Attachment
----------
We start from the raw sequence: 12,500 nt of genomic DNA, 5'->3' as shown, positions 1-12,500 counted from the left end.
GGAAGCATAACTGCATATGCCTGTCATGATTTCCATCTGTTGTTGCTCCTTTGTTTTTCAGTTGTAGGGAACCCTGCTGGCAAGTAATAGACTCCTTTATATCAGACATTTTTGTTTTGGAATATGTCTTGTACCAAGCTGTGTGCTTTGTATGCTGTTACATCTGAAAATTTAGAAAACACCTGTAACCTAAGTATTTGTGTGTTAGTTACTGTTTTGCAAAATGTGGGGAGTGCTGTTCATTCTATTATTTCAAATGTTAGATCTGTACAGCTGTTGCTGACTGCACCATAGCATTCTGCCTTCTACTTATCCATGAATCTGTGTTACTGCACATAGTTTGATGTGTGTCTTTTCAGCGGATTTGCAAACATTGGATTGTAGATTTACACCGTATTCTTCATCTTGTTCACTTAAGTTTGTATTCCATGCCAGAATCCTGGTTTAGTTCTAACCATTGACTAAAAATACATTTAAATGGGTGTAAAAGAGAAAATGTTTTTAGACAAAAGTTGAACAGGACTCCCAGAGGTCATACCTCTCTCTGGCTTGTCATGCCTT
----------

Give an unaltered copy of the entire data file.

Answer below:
We start from the raw sequence: 12,500 nt of genomic DNA, 5'->3' as shown, positions 1-12,500 counted from the left end.
GGAAGCATAACTGCATATGCCTGTCATGATTTCCATCTGTTGTTGCTCCTTTGTTTTTCAGTTGTAGGGAACCCTGCTGGCAAGTAATAGACTCCTTTATATCAGACATTTTTGTTTTGGAATATGTCTTGTACCAAGCTGTGTGCTTTGTATGCTGTTACATCTGAAAATTTAGAAAACACCTGTAACCTAAGTATTTGTGTGTTAGTTACTGTTTTGCAAAATGTGGGGAGTGCTGTTCATTCTATTATTTCAAATGTTAGATCTGTACAGCTGTTGCTGACTGCACCATAGCATTCTGCCTTCTACTTATCCATGAATCTGTGTTACTGCACATAGTTTGATGTGTGTCTTTTCAGCGGATTTGCAAACATTGGATTGTAGATTTACACCGTATTCTTCATCTTGTTCACTTAAGTTTGTATTCCATGCCAGAATCCTGGTTTAGTTCTAACCATTGACTAAAAATACATTTAAATGGGTGTAAAAGAGAAAATGTTTTTAGACAAAAGTTGAACAGGACTCCCAGAGGTCATACCTCTCTCTGGCTTGTCATGCCTT